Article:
Online trolls are an unfortunate part of life. While the Internet connects us, it also enables people to spew hate for no apparent reason.
A survey from The Daily Mail, a leading UK news agency, provides insight into some of the platforms that attract the most trolls, with Facebook taking a commanding lead.
I’ll be upfront with you about the way I handle haters of my personal brand.
I ignore them.
That’s my method, so I’m not telling you to do the same. It’s simply been an effective method that has allowed me to stay sane and keep my personal brand intact. Ignoring it.
Obviously, not every brand can ignore the hate.
Some companies respond in creative and humorous ways that turn into huge wins.
As brands such as Nestle, Amy’s Baking Company, and Dark Horse Cafe found, managing your online reputation by responding to attacks can backfire, creating havoc for the brand.
Because of the high risk of big mistakes in online reputational management, I put together this guide for what to do if someone attacks you online.
But first, we’ll review what trolls are and the true costs of negative comments.
What is an online troll?
Online trolls are people who frequent forums, chat rooms, comment wells, social networks, and other corners of the Internet to incite strong angry responses from their victims. These people are typically proud of their accomplishments. This troll even brags about his exploits.
When you get upset with trolls, you are playing into their hands—you are feeding them.
Do not feed the trolls.
Feeding the trolls only makes them stronger, and they push harder. It also lowers you to their level, where they’ll always win because of their vast experience. You’ll only get upset and act irrationally—while doing it on public forums.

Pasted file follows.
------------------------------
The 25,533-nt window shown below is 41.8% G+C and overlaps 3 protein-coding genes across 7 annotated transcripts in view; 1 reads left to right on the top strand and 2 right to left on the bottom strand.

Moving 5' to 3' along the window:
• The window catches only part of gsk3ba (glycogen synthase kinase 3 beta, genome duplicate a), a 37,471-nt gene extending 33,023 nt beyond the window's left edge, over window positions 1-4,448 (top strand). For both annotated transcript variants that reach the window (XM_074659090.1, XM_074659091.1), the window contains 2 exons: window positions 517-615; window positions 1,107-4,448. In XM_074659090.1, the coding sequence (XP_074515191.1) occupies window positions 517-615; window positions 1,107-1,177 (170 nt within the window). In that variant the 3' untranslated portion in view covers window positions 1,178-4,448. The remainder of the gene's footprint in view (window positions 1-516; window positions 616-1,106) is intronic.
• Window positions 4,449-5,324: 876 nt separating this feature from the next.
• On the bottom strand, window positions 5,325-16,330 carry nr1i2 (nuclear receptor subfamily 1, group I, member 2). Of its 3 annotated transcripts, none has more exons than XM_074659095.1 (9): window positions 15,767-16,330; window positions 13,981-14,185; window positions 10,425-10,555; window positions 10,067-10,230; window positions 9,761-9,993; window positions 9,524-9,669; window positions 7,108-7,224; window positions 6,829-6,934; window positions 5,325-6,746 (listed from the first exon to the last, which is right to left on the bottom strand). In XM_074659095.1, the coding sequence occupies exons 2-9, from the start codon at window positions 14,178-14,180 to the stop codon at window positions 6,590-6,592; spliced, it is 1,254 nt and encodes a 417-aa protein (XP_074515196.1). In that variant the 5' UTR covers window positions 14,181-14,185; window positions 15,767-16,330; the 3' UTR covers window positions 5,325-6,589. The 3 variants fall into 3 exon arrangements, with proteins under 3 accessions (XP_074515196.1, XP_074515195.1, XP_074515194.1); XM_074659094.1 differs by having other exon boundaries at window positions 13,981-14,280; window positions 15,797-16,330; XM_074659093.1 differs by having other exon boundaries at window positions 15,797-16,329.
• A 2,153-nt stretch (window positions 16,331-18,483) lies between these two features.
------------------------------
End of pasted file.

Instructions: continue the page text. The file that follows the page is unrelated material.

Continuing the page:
This means it’ll stay on the Internet forever for other people to see. Sometimes, your reactions will be saved as screenshots so you can never delete them.
It makes the costs of negative comments left by trolls high.
The cost of negative online comments
While there’s an old adage that purports that all press is good press, this isn’t necessarily true, as Amy’s Baking Company found in its war against trolls.
Despite what insurance commercials on TV say, people turn to the Internet for information. They especially trust product and company reviews.
A negative review left by a troll can have a lasting impact on sales numbers.
A recent survey by Moz found that nearly 70% of respondents were turned off of buying a product or service because of negative online reviews.
And that’s not all. Online reviews aren’t the only trustworthy source. Word of mouth on social media has been shown to effectively work both for and against brands.
Recent research by the Internet Sales Group found one negative social media review can cost you 30 new customers.
Unhappy people simply enjoy banding together and making their voices louder, so while a happy customer will discuss your brand with 3-5 people, an unhappy customer will tell over 20 people about their bad experience.
This inspired Adrien Chen and Jason Pontin at the MIT Technology Review to explore the true costs of trolling, although they ended up focusing more on what it costs the troll than the victim.
And it turns out, responding to trolls (although not directly) may actually be the most effective policy.
How to respond
I don’t respond to trolls, but others do. It’s a stigmatizing issue, and clearly even adults don’t know what to do about bullying.
Some marketers, like Curtis Snyder at Make Your Mark Media, recommend confronting trolls head on. There’s value in that although Kendall Walters at Hootsuite reminds us not to confuse a troll with a genuinely upset customer.
Whitney Gibson at Social Media Explorer posits that the decision whether or not to respond to negative comments depends on a variety of factors. You have to assess the risk of the attack before determining the correct course of action, and it needs to be done fast.
Social media moves fast, and you have a maximum of 24 hours to respond to negative comments effectively. It’s a very small window.
To help make these split-second decisions, here’s a handy infographic on how to respond to negative social media comments. It’s full of useful advice on how to keep calm and carry on:
Of course, how you handle the situation is up to you. Some brands with edgier attitudes find success shutting down online trolls the way a stand-up comedian treats hecklers. Others have run into PR nightmares attempting to retort.
I don’t personally respond to negative comments or reviews, but if I ever come across something false, I do report it to be removed.